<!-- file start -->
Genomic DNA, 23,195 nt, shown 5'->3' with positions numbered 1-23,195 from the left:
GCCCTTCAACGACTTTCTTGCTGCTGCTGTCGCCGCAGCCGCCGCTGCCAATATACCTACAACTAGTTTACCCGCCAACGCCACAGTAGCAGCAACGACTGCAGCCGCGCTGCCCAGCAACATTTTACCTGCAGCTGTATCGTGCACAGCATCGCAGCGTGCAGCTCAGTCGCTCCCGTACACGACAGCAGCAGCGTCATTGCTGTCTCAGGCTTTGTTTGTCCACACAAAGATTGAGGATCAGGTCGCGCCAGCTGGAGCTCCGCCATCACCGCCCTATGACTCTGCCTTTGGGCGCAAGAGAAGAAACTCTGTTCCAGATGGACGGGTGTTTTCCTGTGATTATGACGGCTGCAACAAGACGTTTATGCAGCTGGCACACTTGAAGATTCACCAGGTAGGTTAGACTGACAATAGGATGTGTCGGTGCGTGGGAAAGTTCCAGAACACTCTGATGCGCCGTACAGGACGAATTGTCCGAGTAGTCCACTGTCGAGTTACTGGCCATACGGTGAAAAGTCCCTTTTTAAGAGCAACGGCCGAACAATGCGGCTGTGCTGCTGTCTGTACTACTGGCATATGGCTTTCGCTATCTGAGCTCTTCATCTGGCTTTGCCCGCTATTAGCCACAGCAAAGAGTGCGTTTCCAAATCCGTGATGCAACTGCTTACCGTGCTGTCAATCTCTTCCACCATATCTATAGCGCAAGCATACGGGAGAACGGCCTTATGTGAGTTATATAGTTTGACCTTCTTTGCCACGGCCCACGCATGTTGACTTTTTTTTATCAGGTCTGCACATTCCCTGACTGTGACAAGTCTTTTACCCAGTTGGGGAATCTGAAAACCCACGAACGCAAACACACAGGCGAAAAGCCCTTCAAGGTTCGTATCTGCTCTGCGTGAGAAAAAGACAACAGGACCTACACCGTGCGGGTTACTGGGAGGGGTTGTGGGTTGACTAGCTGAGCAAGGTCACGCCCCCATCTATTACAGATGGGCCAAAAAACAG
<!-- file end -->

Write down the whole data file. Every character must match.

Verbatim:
Genomic DNA, 23,195 nt, shown 5'->3' with positions numbered 1-23,195 from the left:
GCCCTTCAACGACTTTCTTGCTGCTGCTGTCGCCGCAGCCGCCGCTGCCAATATACCTACAACTAGTTTACCCGCCAACGCCACAGTAGCAGCAACGACTGCAGCCGCGCTGCCCAGCAACATTTTACCTGCAGCTGTATCGTGCACAGCATCGCAGCGTGCAGCTCAGTCGCTCCCGTACACGACAGCAGCAGCGTCATTGCTGTCTCAGGCTTTGTTTGTCCACACAAAGATTGAGGATCAGGTCGCGCCAGCTGGAGCTCCGCCATCACCGCCCTATGACTCTGCCTTTGGGCGCAAGAGAAGAAACTCTGTTCCAGATGGACGGGTGTTTTCCTGTGATTATGACGGCTGCAACAAGACGTTTATGCAGCTGGCACACTTGAAGATTCACCAGGTAGGTTAGACTGACAATAGGATGTGTCGGTGCGTGGGAAAGTTCCAGAACACTCTGATGCGCCGTACAGGACGAATTGTCCGAGTAGTCCACTGTCGAGTTACTGGCCATACGGTGAAAAGTCCCTTTTTAAGAGCAACGGCCGAACAATGCGGCTGTGCTGCTGTCTGTACTACTGGCATATGGCTTTCGCTATCTGAGCTCTTCATCTGGCTTTGCCCGCTATTAGCCACAGCAAAGAGTGCGTTTCCAAATCCGTGATGCAACTGCTTACCGTGCTGTCAATCTCTTCCACCATATCTATAGCGCAAGCATACGGGAGAACGGCCTTATGTGAGTTATATAGTTTGACCTTCTTTGCCACGGCCCACGCATGTTGACTTTTTTTTATCAGGTCTGCACATTCCCTGACTGTGACAAGTCTTTTACCCAGTTGGGGAATCTGAAAACCCACGAACGCAAACACACAGGCGAAAAGCCCTTCAAGGTTCGTATCTGCTCTGCGTGAGAAAAAGACAACAGGACCTACACCGTGCGGGTTACTGGGAGGGGTTGTGGGTTGACTAGCTGAGCAAGGTCACGCCCCCATCTATTACAGATGGGCCAAAAAACAG